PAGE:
You may have heard of THC, but have you heard of THCV?
THCV is a cannabinoid, and while lesser-known than its more famous counterpart THC, it still holds a range of therapeutic potential that may just make it your new favorite cannabinoid.
THCV, or tetrahydrocannabivarin, is a minor cannabinoid—meaning it is found in lower concentrations than the major cannabinoids THC or CBD. THCV can be found in cannabis and hemp plants where it can either be consumed in plant material or taken as an isolated extract, most commonly in oil form.
THCV is slowly starting to gain more visibility, and it is particularly gaining a reputation for its health benefits. It induces its effects on the body through its interaction with cannabinoid receptors CB1 and CB2. These receptors are responsible for the subsequent cascade of effects in the body, depending on their location.
Whether you’re new to cannabis and cannabinoids or are an old hat, THCV has something to offer you.
It’s easy to get confused between THCV and THC, and for more reasons than just the one letter separating the two.
THCV and THC share a lot of similarities, especially in structure. In fact, THCV and THC are so similar in structure that their only difference lies in the fact that one has a propyl group while the other has a pentyl group. This difference may not mean much to those of us unfamiliar with chemistry, but what you need to know is that THCV and THC interact with the cannabinoid receptor CB1 in different ways. THCV also has a higher boiling point than THC, so will you need to get THCV to a higher temperature if you plan to use it on a vaporizer.
One of the other main differences between THCV and THC is the amount of research into each cannabinoid. THC has been much more thoroughly studied and has many more studies published on it than THCV. This is not to say research into THCV does not exist, but there is far less of it. That said, research published on the effects of THCV is becoming increasingly common.
Another difference between THCV and THC lies in their health benefits. While THCV and THC do share some similar effects, you are likely to experience different health benefits from each cannabinoid.
Since THCV is so similar in structure to THC, you may be wondering if THCV can get you high. THCV can induce a psychotropic effect, meaning that it can get you high. However, you will need to consume relatively high quantities of THCV before you feel any intoxicating effects. By and large, THC is still the most psychotropic cannabinoid, and the one largely responsible for the infamous high of cannabis.
What health benefits can you expect to experience from THCV consumption?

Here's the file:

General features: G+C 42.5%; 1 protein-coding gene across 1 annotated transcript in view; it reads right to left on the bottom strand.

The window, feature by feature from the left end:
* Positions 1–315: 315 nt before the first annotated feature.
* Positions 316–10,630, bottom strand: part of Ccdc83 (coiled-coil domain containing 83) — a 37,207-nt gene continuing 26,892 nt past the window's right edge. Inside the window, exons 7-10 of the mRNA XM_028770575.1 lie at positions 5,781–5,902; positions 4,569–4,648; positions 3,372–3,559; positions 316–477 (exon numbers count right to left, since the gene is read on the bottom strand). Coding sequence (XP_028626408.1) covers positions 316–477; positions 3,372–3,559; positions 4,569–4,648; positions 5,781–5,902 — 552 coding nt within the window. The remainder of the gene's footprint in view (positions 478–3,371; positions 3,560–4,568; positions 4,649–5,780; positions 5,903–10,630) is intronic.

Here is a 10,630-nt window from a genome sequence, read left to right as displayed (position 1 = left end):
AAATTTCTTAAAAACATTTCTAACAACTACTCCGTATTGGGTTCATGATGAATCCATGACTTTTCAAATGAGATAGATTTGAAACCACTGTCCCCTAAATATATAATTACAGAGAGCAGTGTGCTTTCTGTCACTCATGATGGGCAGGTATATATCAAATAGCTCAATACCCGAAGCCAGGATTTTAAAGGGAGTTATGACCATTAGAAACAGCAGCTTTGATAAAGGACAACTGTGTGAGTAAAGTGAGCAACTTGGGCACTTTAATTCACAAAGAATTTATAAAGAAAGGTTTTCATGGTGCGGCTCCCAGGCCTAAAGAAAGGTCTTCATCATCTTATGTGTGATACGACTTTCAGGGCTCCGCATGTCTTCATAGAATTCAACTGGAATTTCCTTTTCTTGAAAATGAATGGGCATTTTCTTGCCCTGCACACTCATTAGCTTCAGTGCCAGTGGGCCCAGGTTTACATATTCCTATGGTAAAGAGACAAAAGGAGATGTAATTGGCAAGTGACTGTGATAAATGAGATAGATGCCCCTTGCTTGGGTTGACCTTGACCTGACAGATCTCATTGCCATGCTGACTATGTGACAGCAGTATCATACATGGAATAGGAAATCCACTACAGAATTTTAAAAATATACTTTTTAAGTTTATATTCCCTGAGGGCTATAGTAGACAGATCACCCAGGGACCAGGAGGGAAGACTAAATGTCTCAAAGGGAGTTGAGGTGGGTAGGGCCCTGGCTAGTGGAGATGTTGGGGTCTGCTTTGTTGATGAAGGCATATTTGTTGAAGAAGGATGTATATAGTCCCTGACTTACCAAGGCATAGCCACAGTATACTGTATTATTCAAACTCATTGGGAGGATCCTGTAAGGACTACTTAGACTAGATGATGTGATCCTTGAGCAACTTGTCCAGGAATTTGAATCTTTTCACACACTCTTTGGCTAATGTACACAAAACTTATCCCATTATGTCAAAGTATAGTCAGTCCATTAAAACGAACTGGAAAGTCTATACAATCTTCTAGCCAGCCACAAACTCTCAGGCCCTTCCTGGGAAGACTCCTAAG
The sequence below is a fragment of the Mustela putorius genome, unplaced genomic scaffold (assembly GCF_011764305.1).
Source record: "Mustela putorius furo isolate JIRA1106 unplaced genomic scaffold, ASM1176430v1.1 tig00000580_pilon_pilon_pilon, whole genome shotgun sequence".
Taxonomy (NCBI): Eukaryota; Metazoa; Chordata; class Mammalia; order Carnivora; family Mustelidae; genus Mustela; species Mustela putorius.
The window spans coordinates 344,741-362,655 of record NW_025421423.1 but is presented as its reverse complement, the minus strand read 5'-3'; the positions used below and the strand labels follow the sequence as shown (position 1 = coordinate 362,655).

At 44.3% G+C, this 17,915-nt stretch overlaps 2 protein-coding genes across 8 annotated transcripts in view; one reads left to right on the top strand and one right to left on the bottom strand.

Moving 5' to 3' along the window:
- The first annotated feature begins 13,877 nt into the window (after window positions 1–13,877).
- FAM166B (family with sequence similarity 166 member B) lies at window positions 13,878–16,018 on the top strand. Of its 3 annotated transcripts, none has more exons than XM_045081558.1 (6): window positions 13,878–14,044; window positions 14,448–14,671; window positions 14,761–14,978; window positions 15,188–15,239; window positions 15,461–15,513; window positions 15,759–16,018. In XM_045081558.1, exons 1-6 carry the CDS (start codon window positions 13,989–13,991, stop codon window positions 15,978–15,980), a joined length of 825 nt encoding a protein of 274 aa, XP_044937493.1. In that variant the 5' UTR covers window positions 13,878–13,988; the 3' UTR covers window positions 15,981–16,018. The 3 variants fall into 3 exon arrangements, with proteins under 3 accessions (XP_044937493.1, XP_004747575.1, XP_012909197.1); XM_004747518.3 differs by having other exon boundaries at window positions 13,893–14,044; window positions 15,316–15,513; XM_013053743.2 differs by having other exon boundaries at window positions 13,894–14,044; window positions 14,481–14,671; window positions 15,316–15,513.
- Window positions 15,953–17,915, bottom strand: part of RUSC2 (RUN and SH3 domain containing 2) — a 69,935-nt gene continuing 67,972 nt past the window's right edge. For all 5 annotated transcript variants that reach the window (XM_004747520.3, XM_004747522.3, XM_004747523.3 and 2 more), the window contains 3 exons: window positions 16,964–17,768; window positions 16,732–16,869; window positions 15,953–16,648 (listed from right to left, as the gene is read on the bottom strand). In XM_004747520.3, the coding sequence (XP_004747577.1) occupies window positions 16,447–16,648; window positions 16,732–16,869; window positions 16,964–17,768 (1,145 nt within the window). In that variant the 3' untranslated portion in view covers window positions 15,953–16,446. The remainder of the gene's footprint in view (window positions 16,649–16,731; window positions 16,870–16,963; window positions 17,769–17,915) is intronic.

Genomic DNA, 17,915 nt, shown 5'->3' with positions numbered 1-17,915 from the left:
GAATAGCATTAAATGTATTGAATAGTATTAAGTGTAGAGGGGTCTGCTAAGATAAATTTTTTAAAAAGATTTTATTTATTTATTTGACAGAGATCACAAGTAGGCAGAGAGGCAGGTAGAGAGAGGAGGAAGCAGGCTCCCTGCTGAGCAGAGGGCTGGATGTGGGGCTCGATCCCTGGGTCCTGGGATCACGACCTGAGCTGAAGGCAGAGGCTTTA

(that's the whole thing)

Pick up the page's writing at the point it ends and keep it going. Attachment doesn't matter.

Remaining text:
One impressive benefit of THCV is its potential to reduce blood sugar levels. High blood sugar levels are associated with various health issues, placing you at a higher risk of diabetes, stroke, and heart disease. Keeping your blood sugar levels low and stable is crucial to keeping yourself healthy.
One study found that THCV reduced glucose intolerance, increased insulin sensitivity, and restored insulin signaling in genetically obese mice. While this study only involves mice and not human models, it highlights THCV’s potential to treat glucose intolerance and help keep blood sugar levels in check.
THCV may also stimulate bone growth thanks to its ability to promote the production of new bone cells. Studies have found that THCV can stimulate bone nodules formation and collagen production, meaning that it may meaningfully contribute to bone growth.
Because of this, THCV shows a lot of promise in the treatment of bone-degenerative diseases like osteoporosis, although more research is needed.
One important health benefit of THCV is its ability to reduce inflammation. While inflammation is an important immune response that can help our bodies fight infection and respond to injury, it can also result in pain and heat and contribute to the development of a number of debilitating conditions.
A 2010 study published in the British Journal of Pharmacology found that THCV decreased inflammation and inflammatory pain in mice. This study found that THCV’s anti-inflammatory effects likely occurred through its interaction with the cannabinoid receptors CB1 and CB2.
If the research has convinced you to add THCV to your routine, you can either purchase a THCV extract, or look for cannabis strains high in THCV. Strains containing high THCV levels tend to be African Sativa strains, so look for these first.
THCV dominant strains:
It can be easy to confuse THCV for THC, but a quick look at the research tells you that THCV deserves its own spotlight. Containing a range of therapeutic benefits, this cannabinoid may reduce inflammation, help reduce blood sugar levels, and even stimulate bone growth.
While more research is needed into THCV before conclusive claims can be made about its medical viability, the early signs tell us that it is certainly an exciting cannabinoid and one to keep an eye on.